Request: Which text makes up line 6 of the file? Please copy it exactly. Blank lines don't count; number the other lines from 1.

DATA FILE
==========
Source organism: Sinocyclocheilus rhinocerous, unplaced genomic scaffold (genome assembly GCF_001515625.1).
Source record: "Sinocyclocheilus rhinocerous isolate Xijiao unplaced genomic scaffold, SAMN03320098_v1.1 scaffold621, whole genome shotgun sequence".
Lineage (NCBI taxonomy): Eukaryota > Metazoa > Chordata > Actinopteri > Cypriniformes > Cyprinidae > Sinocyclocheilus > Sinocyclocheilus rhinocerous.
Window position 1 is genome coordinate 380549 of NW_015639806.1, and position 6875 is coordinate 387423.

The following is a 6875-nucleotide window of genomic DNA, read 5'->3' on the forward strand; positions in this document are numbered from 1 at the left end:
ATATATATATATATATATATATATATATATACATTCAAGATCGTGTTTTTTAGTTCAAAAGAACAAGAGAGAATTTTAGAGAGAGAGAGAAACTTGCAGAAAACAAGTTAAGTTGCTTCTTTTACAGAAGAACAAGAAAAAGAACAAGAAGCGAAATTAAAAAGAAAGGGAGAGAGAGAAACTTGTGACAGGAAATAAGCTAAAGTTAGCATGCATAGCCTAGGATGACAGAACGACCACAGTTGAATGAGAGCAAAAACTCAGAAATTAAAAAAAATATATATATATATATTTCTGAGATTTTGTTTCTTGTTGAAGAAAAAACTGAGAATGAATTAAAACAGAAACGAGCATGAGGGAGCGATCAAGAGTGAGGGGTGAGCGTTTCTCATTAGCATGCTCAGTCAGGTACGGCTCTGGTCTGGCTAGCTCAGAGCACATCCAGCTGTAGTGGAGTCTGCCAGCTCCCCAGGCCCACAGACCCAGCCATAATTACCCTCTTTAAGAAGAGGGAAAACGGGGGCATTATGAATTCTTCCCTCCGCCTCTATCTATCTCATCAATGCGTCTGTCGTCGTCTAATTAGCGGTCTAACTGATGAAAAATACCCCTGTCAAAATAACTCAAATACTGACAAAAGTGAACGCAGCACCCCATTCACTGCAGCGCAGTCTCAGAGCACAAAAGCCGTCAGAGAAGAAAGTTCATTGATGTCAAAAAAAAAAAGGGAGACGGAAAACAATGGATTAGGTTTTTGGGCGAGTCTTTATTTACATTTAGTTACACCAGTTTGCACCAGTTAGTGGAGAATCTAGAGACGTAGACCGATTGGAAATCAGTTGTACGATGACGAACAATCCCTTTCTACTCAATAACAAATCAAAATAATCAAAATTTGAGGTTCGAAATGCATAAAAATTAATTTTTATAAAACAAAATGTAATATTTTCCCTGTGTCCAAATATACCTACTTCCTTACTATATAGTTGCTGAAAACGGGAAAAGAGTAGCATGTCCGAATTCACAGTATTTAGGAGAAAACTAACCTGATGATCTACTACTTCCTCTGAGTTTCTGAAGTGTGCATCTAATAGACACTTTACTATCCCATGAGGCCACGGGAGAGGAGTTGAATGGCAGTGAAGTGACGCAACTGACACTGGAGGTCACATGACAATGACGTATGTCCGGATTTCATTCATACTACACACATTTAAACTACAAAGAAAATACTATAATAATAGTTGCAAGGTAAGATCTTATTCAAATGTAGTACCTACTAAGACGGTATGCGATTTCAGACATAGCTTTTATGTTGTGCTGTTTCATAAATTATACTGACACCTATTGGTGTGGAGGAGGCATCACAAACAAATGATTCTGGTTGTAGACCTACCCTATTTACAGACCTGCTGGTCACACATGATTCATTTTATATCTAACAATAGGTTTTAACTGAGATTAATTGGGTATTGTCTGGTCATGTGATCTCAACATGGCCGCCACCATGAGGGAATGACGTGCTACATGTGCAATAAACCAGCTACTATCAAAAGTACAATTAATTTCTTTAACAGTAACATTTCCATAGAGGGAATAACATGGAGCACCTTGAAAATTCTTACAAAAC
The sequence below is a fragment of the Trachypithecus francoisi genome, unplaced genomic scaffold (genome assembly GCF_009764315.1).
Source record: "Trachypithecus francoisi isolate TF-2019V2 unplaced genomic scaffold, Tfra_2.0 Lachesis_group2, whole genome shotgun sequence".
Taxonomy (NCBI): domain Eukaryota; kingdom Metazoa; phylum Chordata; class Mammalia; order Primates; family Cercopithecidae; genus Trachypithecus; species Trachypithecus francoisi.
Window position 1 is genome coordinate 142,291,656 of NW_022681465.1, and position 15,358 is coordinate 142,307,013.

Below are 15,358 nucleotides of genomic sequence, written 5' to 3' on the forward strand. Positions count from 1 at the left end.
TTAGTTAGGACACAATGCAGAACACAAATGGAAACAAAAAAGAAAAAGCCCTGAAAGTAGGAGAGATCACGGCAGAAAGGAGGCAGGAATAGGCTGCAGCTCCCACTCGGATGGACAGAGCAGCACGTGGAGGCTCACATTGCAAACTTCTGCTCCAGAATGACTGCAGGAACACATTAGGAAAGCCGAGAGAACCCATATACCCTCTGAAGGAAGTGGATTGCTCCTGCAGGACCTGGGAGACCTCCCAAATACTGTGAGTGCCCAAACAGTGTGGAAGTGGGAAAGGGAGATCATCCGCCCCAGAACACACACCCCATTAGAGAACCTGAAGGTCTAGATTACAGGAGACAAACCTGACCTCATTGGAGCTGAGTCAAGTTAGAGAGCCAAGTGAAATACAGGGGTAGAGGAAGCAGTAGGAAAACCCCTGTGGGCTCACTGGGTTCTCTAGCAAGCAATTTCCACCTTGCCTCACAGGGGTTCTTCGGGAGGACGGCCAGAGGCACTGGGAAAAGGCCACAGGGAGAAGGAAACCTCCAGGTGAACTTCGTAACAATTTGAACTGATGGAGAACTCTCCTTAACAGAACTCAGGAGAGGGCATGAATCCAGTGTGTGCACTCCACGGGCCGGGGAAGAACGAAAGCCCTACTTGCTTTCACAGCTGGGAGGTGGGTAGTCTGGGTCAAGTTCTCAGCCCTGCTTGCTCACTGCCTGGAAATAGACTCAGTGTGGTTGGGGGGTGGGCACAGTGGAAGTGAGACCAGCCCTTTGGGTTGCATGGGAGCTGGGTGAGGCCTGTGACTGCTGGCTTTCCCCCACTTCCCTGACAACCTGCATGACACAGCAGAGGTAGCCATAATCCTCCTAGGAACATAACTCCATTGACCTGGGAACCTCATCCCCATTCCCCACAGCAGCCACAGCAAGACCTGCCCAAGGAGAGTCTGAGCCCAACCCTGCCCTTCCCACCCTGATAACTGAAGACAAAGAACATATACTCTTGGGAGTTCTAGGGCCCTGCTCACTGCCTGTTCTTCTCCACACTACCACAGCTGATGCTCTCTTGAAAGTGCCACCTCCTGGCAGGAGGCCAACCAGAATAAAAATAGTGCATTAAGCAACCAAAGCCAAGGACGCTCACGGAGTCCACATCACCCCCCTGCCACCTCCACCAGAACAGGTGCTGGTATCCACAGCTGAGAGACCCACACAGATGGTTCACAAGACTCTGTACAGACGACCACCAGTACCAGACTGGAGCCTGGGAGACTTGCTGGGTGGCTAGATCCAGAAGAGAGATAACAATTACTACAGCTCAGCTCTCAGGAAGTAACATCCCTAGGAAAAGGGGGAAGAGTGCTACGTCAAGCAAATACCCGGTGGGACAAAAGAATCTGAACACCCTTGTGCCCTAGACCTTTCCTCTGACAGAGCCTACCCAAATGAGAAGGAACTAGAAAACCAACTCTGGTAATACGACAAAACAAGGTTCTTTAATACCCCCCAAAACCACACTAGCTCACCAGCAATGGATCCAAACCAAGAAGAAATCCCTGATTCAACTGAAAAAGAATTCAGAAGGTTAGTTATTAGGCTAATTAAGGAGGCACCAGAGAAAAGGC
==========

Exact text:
ATATATATATATATATATATATATATATATACATTCAAGATCGTGTTTTTTAGTTCAAAAGAACAAGAGAGAATTTTAGAGAGAGAGAGAAACTTGCAGAAAACAAGTTAAGTTGCTTCTTTTACAGAAGAACAAGAAAAAGAACAAGAAGCGAAATTAAAAAGAAAGGGAGAGAGAGAAACTTGTGACAGGAAATAAGCTAAAGTTAGCATGCATAGCCTAGGATGACAGAACGACCACAGTTGAATGAGAGCAAAAACTCAGAAATTAAAAAAAATATATATATATATATTTCTGAGATTTTGTTTCTTGTTGAAGAAAAAACTGAGAATGAATTAAAACAGAAACGAGCATGAGGGAGCGATCAAGAGTGAGGGGTGAGCGTTTCTCATTAGCATGCTCAGTCAGGTACGGCTCTGGTCTGGCTAGCTCAGAGCACATCCAGCTGTAGTGGAGTCTGCCAGCTCCCCAGGCCCACAGACCCAGCCATAATTACCCTCTTTAAGAAGAGGGAAAACGGGGGCATTATGAATTCTTCCCTCCGCCTCTATCTATCTCATCAATGCGTCTGTCGTCGTCTAATTAGCGGTCTAACTGATGAAAAATACCCCTGTCAAAATAACTCAAATACTGACAAAAGTGAACGCAGCACCCCATTCACTGCAGCGCAGTCTCAGAGCACAAAAGCCGTCAGAGAAGAAAGTTCATTGATGTCAAAAAAAAAAAGGGAGACGGAAAACAATGGATTAGGTTTTTGGGCGAGTCTTTATTTACATTTAGTTACACCAGTTTGCACCAGTTAGTGGAGAATCTAGAGACGTAGACCGATTGGAAATCAGTTGTACGATGACGAACAATCCCTTTCTACTCAATAACAAATCAAAATAATCAAAATTTGAGGTTCGAAATGCATAAAAATTAATTTTTATAAAACAAAATGTAATATTTTCCCTGTGTCCAAATATACCTACTTCCTTACTATATAGTTGCTGAAAACGGGAAAAGAGTAGCATGTCCGAATTCACAGTATTTAGGAGAAAACTAACCTGATGATCTACTACTTCCTCTGAGTTTCTGAAGTGTGCATCTAATAGACACTTTACTATCCCATGAGGCCACGGGAGAGGAGTTGAATGGCAGTGAAGTGACGCAACTGACACTGGAGGTCACATGACAATGACGTATGTCCGGATTTCATTCATACTACACACATTTAAACTACAAAGAAAATACTATAATAATAGTTGCAAGGTAAGATCTTATTCAAATGTAGTACCTACTAAGACGGTATGCGATTTCAGACATAGCTTTTATGTTGTGCTGTTTCATAAATTATACTGACACCTATTGGTGTGGAGGAGGCATCACAAACAAATGATTCTGGTTGTAGACCTACCCTATTTACAGACCTGCTGGTCACACATGATTCATTTTATATCTAACAATAGGTTTTAACTGAGATTAATTGGGTATTGTCTGGTCATGTGATCTCAACATGGCCGCCACCATGAGGGAATGACGTGCTACATGTGCAATAAACCAGCTACTATCAAAAGTACAATTAATTTCTTTAACAGTAACATTTCCATAGAGGGAATAACATGGAGCACCTTGAAAATTCTTACAAAAC